Balancing healthy rivers and hydropower
Representatives of the hydropower industry and the conservation community are coming together to find common ground on the role of hydropower in addressing climate change while also restoring free-flowing rivers.
American Rivers was founded nearly 50 years ago, in 1973, to fight construction of new dams and protect our nation’s remaining wild, free-flowing rivers. We have carried on those fights ever since – and we have expanded our focus. American Rivers has been instrumental in sparking a national, and now global, movement to restore rivers by removing dams. And for decades, we have worked with the hydropower industry to reform how dams are operated in order to minimize their harmful impacts.
For the past two and a half years, American Rivers has participated in the Uncommon Dialogue, convened by the Woods Institute at Stanford University. The dialogue brought together representatives of the hydropower industry and the conservation community to find common ground on the role of hydropower in addressing climate change while also restoring free-flowing rivers.
We’re at a pivotal moment and it is critical that we find solutions. Hydropower dams have devastated river health nationwide, with significant negative impacts on rivers, fish and wildlife populations, and cultural resources. There are also serious safety issues with dams, as evidenced by the failure of Michigan’s Edenville Dam in May. At the same time, climate change is threatening life as we know it on our planet. We must be proactive in ensuring a mix of energy sources that don’t rely on dirty fossil fuels – and that includes hydropower.
Recently, participants in the dialogue agreed on a Joint Statement of Collaboration in which the parties agree to continue to work together to make progress in seven areas:
1. Accelerate Development of Hydropower Technologies and Practices to Improve Generation Efficiency, Environmental Performance, and Solar and Wind Integration
2. Advocate for Improved U.S. Dam Safety
3. Increase Basin-Scale Decision-Making and Access to River-Related Data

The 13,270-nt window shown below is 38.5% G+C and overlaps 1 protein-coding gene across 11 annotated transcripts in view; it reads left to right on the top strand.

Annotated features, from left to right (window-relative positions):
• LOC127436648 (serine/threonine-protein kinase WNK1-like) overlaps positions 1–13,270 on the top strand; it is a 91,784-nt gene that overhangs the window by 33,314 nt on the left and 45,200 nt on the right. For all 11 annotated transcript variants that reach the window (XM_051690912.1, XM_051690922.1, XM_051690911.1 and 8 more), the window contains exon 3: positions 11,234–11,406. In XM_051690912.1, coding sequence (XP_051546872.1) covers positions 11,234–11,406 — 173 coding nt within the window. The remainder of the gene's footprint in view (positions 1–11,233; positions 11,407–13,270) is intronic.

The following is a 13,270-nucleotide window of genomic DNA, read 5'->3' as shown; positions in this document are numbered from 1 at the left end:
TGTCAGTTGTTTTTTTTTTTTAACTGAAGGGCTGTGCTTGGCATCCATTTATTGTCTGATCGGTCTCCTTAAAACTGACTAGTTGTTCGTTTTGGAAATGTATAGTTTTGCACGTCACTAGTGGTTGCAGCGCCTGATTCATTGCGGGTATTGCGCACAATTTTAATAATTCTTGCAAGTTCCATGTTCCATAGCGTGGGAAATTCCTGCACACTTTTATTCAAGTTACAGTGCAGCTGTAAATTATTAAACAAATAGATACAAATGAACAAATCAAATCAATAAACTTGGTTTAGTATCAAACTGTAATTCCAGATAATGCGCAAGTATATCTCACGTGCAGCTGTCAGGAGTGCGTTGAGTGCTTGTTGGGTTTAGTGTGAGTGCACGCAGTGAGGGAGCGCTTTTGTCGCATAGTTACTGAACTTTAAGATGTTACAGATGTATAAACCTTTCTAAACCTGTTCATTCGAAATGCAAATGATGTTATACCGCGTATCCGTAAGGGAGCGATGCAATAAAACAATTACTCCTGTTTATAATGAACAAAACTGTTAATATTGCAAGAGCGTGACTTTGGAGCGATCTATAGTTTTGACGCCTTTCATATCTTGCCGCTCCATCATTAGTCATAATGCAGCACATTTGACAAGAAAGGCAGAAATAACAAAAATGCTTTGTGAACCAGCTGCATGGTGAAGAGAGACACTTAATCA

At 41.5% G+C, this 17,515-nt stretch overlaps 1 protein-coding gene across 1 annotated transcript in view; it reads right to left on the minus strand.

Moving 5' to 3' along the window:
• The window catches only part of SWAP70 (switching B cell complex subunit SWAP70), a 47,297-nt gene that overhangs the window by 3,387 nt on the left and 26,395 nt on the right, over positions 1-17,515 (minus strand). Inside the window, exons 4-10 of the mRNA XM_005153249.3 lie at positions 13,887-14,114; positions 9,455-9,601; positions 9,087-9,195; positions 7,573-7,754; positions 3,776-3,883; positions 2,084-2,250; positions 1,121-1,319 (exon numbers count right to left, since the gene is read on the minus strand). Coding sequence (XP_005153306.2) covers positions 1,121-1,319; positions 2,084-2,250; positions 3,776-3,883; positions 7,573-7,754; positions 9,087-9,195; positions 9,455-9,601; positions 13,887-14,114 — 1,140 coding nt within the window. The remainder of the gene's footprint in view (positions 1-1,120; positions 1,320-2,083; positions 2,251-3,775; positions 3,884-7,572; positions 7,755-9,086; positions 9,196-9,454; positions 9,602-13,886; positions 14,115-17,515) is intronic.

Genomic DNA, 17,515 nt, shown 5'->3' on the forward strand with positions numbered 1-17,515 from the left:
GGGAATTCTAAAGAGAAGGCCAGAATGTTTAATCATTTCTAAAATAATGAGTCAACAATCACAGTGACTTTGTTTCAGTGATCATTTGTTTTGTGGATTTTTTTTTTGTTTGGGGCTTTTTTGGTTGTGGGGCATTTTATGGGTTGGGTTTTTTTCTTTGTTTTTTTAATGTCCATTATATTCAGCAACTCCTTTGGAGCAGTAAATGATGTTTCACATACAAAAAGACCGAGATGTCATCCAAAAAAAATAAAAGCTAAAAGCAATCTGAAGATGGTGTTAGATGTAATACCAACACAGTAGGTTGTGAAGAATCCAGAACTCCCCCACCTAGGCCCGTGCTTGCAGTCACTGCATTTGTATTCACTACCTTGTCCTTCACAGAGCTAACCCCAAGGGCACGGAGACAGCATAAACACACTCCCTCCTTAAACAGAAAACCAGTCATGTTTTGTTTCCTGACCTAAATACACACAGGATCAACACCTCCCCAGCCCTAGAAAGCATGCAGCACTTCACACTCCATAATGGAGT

4. Improve the Measurement, Valuation of and Compensation for Hydropower Flexibility and Reliability Services and Support for Enhanced Environmental Performance
5. Advance Effective River Restoration through Improved Off-Site Mitigation Strategies
6. Improve Federal Hydropower Licensing, Relicensing, and License Surrender Processes
7. Advocate for Increased Funding for U.S. Dam Rehabilitation, Retrofits and Removals
In addition to American Rivers, parties to the Joint Statement include American Whitewater, Hydropower Reform Coalition, and National Hydropower Association.
In agreeing to the Joint Statement of Collaboration, American Rivers recognizes that hydropower can be part of the solution to climate change. At the same time, the hydropower industry is recognizing that the time is ripe for removal of obsolete and unsafe dams which restores free-flowing rivers.
The Joint Statement of Collaboration does not mean that American Rivers and the hydropower industry will see eye to eye on everything. American Rivers is fighting efforts supported by the hydropower industry to weaken Clean Water Act protections for rivers. We are working with tribes and conservation partners to ensure that Pacificorp lives up to its commitments to remove four dams on the Klamath River in California and Oregon and install fish passage improvements on another dam it operates on the Lewis River in Washington. By signing the Joint Statement of Collaboration though, American Rivers hopes that such conflicts will become less frequent as we build greater trust. American Rivers is continuing our role as pragmatic problem-solvers, seeking some common ground with the hydropower industry where it will advance our goal of removing obsolete and unsafe dams to restore healthy, free-flowing rivers and employing every tool available to fight the existential threat of climate change.